To The North of North Korea. In Russia, a New Round of Anti-War Protests, Mass Detentions, and Stricter Legislation
On February 24, 2022, the Russian military invaded Ukraine by order of Vladimir Putin. Since then, protests against the war have not stopped inside Russia. Russians demand an end to the military invasion of Ukraine and peace between two countries. In response, the government has brutally suppressed protests, and attempted to intimidate people with new draconian laws.
Arrests at Protests. The human rights media outlet OVD-Info estimates that by March 7, 2022 over 13,500 people had been detained at anti-war rallies in Russia. Human rights activists say that this is more than at the rally in support of Alexei Navalny that took place in January 2021.
Detentions at the March 6 rallies were among the largest and most brutal since the anti-war campaign began. Over 5000 people were detained in 56 Russian cities; some of the detainees were physically assaulted, dragged by the hair, doused with water and antiseptic and tasered. The “Protest Apology” project recorded more than 30 complaints about the unjustified use of force and special means by officers of the MVD and Rosgvardiya.
In many cities, plain-clothed law enforcement officers detained protesters and took them to police vans. They often used excessive force. The anonymity created conditions for abuse of power and helped avoid criminal responsibility.
In Novosibirsk, a woman detained at the rally said that she was beaten by the police (she was taken out of the Tsentralny department by paramedics and her leg was injured). At the metro stop “Ploshchad Revolutsii” in Moscow, riot police pinned a man on the floor, pressed him with knees and hit him several times in the head with fists. At Moscow’s Lubyanka Square, police officers demanded to check passersby’s cell phone contents — they threatened arrest in case of refusal.
Detainees at anti-war rallies in various cities say that in police stations they have their cell phones taken away and not allowed to contact lawyers. At Moscow’s Brateevo police station at least three detained girls were beaten by police. They were doused with water and hit on their faces and bodies. “We were beaten on the legs, on the head. They poured water over us. They ripped off the mask, ripped the phone out of hands and threw it against the wall twice. At the end, they picked up the phone, wiped off the fingerprints. They grabbed me by the hair and pulled me around. They yelled at me. There were two girls in the office and they just watched the torture,” said 26-year-old Muscovite Alexandra Kaluzhskikh. In the recording she made, one of the officers can be heard threatening to torture the girl with electric shocks. “Putin is on our side. You are the enemies of Russia, you are the enemies of the people ***** [f**k you]. You’ll ******** [be beaten] here and that’s it. We’ll get a bonus for this,” says the policeman.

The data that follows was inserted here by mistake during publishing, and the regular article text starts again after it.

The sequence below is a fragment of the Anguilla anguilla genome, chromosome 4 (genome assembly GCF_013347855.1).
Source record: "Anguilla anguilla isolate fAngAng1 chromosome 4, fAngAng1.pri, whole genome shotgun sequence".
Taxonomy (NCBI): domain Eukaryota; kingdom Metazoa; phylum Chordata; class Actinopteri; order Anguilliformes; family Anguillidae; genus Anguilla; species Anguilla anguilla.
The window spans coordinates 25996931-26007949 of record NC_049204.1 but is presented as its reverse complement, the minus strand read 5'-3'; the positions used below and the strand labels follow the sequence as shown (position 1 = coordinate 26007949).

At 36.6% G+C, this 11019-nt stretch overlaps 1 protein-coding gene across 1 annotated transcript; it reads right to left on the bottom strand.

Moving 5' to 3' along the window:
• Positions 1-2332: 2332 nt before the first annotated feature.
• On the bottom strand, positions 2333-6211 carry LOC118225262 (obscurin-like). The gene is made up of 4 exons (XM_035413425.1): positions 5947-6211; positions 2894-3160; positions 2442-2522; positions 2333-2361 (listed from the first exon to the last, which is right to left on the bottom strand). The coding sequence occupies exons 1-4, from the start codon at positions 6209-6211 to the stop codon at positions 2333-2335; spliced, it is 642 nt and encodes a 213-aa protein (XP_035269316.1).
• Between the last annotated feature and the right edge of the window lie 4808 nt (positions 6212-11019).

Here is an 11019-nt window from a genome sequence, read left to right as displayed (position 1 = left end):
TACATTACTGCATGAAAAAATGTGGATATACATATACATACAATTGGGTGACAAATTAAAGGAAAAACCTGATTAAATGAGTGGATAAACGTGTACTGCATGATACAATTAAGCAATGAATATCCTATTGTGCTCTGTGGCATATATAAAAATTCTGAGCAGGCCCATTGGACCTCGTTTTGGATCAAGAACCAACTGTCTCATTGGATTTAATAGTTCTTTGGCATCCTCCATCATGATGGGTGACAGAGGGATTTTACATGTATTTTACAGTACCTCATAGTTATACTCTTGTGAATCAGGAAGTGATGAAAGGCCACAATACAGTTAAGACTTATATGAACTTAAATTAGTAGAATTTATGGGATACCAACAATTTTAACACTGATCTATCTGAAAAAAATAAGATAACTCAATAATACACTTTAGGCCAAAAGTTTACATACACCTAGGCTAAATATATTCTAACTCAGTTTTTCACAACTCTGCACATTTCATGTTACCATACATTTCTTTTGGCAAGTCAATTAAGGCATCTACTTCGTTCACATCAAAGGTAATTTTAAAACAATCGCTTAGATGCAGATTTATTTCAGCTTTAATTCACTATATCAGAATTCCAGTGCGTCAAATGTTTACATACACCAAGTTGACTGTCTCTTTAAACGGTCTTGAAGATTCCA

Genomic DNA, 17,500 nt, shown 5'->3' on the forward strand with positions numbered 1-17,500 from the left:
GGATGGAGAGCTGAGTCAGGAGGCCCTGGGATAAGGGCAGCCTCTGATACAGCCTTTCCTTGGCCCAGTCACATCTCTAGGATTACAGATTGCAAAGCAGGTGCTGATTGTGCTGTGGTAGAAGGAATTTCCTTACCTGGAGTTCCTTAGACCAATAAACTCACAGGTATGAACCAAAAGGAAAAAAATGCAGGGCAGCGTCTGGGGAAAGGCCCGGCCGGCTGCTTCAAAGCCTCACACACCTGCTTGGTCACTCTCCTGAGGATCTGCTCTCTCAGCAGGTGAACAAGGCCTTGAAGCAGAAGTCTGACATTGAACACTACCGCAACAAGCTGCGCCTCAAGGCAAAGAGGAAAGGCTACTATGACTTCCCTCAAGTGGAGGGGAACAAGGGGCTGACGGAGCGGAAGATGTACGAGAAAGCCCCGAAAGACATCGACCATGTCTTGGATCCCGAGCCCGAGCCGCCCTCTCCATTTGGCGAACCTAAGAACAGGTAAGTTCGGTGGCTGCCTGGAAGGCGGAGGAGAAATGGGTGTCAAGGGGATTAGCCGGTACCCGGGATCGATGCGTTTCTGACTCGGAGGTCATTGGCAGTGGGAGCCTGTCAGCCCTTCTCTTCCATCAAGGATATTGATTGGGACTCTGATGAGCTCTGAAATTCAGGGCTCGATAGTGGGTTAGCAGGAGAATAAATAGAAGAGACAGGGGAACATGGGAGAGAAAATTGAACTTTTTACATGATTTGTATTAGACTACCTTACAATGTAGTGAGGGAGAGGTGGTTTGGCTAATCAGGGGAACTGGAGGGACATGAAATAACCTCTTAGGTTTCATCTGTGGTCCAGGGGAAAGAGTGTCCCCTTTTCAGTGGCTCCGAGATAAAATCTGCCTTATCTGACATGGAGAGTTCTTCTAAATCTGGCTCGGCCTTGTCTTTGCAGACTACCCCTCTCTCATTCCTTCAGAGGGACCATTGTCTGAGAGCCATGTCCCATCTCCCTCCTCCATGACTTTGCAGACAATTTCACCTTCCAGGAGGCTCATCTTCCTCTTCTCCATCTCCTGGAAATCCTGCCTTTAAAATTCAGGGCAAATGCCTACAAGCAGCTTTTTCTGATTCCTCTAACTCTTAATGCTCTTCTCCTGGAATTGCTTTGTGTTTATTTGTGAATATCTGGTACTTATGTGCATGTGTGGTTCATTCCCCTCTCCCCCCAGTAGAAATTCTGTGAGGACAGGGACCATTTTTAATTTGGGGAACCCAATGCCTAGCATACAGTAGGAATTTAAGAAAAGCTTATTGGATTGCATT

Protest participants are charged with violation of the rules of participation in the action (Part 5 of Article 20.2 of the Administrative Code), repeat violation of the rules of participation in the action (Part 8 of Article 20.2 of the Administrative Code), organization or conduct of an action (Part 2 of Article 20.2 of the Administrative Code), disobedience to a legal requirement of the police (Article 19.3 of the Administrative Code), public actions, aimed at “discrediting the use of the armed forces” (Article 20.3.3 of the Administrative Code).
All detainees face fines from 2 thousand to 300 thousand rubles and arrest up to 30 days.